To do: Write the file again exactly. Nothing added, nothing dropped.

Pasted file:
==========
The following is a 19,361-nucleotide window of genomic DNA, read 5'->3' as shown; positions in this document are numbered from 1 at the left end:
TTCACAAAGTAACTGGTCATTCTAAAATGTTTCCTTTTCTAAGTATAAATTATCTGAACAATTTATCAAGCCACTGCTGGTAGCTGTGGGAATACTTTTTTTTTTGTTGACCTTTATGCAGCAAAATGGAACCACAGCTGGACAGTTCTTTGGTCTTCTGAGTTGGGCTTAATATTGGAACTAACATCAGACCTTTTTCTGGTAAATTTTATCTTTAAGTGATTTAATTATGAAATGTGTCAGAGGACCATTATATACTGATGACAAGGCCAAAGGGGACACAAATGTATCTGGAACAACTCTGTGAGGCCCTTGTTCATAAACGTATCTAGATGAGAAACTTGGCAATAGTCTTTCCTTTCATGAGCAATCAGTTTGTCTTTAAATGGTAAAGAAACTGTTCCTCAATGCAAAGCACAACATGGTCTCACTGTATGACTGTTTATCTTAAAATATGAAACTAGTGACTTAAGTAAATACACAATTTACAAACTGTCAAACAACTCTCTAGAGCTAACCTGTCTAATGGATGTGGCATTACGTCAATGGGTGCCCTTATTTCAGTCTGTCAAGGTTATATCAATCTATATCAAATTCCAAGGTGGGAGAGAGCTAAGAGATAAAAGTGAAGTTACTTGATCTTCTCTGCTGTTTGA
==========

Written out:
The following is a 19,361-nucleotide window of genomic DNA, read 5'->3' as shown; positions in this document are numbered from 1 at the left end:
TTCACAAAGTAACTGGTCATTCTAAAATGTTTCCTTTTCTAAGTATAAATTATCTGAACAATTTATCAAGCCACTGCTGGTAGCTGTGGGAATACTTTTTTTTTTGTTGACCTTTATGCAGCAAAATGGAACCACAGCTGGACAGTTCTTTGGTCTTCTGAGTTGGGCTTAATATTGGAACTAACATCAGACCTTTTTCTGGTAAATTTTATCTTTAAGTGATTTAATTATGAAATGTGTCAGAGGACCATTATATACTGATGACAAGGCCAAAGGGGACACAAATGTATCTGGAACAACTCTGTGAGGCCCTTGTTCATAAACGTATCTAGATGAGAAACTTGGCAATAGTCTTTCCTTTCATGAGCAATCAGTTTGTCTTTAAATGGTAAAGAAACTGTTCCTCAATGCAAAGCACAACATGGTCTCACTGTATGACTGTTTATCTTAAAATATGAAACTAGTGACTTAAGTAAATACACAATTTACAAACTGTCAAACAACTCTCTAGAGCTAACCTGTCTAATGGATGTGGCATTACGTCAATGGGTGCCCTTATTTCAGTCTGTCAAGGTTATATCAATCTATATCAAATTCCAAGGTGGGAGAGAGCTAAGAGATAAAAGTGAAGTTACTTGATCTTCTCTGCTGTTTGA